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size is relative

Pulling wet suits from the rack for this evening’s tours, I pause to survey the pile on table and flash to the scene ahead.

This group will likely have a hard time in the water. Some may not be able to swim. They will wrestle with their pool noodles, splashing, ejecting them in all directions for me to fetch, apologizing. They may tire easily, resting their elbows on the light board, tipping it to one side and cupping their bodies around it while I struggle to tow them through the bay, drag plus weight against my efforts. They will exhaust themselves trying to relax and float. Their fatigue will scare them and they will breathe heavily, sucking water into their snorkels, snorting and coughing.

Or not — and if they see a manta ray tonight it will all be worth it. I am a little cranky but also amused by the thought of my captain and I, small but mighty women, hard charging through the night, rain or shine.

So with the help of Ben Folds 5, some dancing singing expletives and a small ego boost, I stop thinking unkind things about our guests and start feeling a little admiration for these folks who are stepping so far outside their comfort zone for a chance at the new, radically daring life experience of dropping themselves over the side of a sailing canoe, into the sea, at night, entrusting their lives to the small, strange person bossing and joking and towing them around with the suspect assurance to “Relax! I’ll be your motor!”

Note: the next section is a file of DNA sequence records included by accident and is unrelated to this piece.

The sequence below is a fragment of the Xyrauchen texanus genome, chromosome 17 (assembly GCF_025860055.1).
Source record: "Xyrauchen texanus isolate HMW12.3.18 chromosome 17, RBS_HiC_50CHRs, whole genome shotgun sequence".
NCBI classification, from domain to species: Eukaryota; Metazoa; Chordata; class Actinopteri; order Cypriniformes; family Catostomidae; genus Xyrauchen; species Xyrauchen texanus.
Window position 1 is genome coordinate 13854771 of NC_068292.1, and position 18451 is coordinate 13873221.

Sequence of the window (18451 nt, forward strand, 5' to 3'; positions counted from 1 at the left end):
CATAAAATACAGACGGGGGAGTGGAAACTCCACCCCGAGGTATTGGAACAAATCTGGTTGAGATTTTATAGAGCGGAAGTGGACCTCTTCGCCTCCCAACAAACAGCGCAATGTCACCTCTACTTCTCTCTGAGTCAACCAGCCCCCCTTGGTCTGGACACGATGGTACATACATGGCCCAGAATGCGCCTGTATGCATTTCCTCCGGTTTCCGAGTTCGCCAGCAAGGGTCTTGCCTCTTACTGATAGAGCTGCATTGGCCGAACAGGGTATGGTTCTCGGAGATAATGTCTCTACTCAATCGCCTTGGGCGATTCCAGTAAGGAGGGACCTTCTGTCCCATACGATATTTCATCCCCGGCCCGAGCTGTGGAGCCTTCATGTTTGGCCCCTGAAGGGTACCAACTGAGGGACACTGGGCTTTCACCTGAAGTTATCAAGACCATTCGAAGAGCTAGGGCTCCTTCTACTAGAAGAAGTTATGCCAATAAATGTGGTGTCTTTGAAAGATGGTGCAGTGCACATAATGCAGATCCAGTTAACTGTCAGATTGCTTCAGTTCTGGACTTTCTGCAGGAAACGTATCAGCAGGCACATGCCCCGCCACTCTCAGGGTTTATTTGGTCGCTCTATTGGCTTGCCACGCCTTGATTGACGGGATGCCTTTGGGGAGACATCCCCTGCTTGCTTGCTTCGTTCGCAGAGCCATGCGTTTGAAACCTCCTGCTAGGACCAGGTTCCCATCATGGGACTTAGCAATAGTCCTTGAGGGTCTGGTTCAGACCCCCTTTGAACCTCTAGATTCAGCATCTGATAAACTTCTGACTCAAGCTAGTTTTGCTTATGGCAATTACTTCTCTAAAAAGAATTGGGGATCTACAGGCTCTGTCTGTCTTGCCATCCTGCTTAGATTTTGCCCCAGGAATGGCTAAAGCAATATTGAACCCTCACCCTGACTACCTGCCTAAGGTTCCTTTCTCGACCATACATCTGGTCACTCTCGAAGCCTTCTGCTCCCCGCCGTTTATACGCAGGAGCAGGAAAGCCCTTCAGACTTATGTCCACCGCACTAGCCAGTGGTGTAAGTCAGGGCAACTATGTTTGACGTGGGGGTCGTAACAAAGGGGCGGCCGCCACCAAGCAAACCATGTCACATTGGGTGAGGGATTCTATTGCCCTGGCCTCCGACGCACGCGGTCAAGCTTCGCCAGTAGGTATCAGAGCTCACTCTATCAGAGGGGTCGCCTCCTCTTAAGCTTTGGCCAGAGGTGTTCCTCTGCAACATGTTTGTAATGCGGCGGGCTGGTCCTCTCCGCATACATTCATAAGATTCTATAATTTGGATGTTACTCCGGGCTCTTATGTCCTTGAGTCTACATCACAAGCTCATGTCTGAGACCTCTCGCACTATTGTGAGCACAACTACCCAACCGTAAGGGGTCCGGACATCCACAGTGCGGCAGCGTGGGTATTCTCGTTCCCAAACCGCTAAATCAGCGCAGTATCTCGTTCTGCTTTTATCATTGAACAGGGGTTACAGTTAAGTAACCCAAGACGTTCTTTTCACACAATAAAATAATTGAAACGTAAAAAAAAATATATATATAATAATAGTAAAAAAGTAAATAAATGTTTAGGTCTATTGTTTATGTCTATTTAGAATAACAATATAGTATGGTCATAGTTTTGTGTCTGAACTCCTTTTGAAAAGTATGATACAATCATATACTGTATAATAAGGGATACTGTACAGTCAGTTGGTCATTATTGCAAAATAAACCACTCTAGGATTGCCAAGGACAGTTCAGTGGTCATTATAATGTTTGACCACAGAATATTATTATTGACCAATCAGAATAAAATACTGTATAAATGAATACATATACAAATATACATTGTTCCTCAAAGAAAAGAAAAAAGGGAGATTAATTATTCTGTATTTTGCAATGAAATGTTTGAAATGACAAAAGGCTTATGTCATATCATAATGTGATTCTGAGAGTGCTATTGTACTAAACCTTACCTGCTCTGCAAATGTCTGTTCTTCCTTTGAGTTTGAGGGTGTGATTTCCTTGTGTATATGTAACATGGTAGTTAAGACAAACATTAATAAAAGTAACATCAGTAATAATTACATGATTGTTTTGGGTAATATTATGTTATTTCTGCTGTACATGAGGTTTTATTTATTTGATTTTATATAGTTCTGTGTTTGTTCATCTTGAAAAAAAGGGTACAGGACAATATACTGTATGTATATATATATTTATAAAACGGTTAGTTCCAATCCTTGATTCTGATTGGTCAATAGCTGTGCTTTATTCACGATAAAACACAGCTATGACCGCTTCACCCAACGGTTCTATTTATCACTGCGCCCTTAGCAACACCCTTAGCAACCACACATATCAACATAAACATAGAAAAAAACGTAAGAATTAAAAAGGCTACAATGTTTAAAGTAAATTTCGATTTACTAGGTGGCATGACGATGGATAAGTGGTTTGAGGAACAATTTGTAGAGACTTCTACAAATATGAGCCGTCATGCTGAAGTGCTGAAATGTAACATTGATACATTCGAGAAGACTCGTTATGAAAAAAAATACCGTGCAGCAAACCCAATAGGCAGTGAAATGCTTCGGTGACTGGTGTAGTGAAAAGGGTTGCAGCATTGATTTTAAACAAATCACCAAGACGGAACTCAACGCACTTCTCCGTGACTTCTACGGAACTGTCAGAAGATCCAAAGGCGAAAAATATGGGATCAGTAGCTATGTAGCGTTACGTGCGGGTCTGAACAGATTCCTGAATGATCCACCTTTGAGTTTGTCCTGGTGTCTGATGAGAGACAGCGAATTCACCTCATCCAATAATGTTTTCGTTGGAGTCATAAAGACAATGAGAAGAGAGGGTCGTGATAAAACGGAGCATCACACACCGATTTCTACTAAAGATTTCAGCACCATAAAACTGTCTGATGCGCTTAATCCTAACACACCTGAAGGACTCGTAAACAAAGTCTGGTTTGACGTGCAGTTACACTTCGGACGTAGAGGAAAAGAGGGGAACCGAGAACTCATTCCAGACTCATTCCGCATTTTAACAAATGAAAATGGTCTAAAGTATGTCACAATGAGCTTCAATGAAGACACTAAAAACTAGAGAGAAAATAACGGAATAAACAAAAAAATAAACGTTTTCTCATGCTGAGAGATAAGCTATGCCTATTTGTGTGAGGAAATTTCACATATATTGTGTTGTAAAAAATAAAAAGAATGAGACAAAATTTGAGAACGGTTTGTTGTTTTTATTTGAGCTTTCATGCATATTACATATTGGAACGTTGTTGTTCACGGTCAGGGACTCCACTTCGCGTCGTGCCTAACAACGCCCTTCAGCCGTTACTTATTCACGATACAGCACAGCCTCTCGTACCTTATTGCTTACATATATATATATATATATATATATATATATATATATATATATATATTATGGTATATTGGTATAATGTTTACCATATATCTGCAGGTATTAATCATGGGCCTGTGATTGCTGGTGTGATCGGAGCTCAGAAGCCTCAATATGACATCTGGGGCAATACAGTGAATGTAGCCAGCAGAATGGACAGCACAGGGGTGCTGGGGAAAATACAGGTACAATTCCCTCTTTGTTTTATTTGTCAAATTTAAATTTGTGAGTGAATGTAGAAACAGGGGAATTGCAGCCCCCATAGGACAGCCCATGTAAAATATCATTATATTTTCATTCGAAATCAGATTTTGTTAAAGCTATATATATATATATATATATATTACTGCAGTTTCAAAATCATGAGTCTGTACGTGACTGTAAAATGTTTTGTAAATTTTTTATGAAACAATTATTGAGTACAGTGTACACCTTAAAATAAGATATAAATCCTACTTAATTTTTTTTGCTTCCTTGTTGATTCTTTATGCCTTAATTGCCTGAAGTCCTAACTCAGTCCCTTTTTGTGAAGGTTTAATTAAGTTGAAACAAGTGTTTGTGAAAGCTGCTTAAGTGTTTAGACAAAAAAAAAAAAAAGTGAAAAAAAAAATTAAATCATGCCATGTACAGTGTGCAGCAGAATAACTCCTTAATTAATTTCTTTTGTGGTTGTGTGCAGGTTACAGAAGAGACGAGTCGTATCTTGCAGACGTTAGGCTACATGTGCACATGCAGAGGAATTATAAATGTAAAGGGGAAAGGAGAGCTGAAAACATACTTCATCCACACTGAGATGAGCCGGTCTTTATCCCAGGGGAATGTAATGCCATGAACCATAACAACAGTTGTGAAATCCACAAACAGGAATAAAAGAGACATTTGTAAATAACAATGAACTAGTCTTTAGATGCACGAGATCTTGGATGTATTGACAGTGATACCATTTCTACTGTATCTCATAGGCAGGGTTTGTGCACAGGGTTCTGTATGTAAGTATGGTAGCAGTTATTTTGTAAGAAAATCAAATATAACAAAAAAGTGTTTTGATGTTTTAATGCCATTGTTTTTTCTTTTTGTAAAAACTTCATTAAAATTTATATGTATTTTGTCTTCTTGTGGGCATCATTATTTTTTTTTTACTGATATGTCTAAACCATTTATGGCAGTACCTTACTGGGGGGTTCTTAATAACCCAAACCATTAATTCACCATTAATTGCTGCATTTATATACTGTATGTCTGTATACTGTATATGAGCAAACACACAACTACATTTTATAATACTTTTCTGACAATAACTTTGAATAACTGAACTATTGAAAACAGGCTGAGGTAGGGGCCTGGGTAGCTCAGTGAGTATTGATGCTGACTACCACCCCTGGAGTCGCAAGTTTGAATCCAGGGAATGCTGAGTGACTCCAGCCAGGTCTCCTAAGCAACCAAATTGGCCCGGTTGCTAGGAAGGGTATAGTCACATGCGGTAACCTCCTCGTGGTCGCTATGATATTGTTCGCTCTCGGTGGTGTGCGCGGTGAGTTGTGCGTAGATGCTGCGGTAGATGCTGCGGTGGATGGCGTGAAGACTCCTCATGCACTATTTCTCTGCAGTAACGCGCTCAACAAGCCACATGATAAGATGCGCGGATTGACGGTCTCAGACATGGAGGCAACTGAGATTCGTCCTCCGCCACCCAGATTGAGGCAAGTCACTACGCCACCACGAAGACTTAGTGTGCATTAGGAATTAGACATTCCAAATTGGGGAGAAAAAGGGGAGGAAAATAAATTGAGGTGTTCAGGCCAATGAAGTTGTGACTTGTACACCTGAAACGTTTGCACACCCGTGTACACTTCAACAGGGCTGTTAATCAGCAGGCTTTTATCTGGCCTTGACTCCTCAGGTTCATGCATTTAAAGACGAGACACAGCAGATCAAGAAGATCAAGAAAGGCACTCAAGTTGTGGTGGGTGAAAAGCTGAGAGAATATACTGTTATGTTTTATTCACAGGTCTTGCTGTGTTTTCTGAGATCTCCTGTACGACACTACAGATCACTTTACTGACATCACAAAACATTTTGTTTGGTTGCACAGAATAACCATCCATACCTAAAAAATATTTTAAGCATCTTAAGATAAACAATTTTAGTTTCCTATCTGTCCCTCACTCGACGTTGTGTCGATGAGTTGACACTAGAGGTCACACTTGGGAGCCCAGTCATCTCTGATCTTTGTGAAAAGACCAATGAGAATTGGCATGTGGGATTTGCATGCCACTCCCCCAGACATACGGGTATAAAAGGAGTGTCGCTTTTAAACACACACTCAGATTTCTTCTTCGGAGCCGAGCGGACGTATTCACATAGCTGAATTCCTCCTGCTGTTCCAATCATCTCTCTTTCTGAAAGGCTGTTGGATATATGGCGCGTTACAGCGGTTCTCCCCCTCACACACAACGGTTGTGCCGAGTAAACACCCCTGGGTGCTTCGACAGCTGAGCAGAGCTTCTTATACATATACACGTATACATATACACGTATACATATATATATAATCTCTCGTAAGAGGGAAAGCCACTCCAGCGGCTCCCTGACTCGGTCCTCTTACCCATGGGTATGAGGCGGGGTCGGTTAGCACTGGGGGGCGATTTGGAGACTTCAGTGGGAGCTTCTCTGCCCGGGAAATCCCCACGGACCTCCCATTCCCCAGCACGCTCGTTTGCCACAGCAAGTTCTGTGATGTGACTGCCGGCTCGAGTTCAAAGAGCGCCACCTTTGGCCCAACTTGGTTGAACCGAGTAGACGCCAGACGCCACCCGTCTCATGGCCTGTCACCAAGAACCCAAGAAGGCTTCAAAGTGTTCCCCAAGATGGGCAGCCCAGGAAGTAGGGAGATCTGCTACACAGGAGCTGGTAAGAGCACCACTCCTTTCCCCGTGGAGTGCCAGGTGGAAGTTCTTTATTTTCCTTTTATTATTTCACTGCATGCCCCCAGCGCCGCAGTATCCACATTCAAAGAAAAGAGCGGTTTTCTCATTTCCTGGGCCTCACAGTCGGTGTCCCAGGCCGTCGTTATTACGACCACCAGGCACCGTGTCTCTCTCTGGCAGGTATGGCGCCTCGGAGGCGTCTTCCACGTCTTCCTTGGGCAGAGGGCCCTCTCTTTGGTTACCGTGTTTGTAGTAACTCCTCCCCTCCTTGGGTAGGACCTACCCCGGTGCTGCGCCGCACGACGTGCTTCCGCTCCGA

After they went home tonight with a new box checked off their bucket list, relieved and revived, I was equally relieved at having gotten them all back in one piece. I am cold, wet and alive, bouncing and singing, salt stinging the deepening gouges in my toes, the itch of a fresh coat of fiberglass on both butt cheeks from God knows where. An excellent night indeed.


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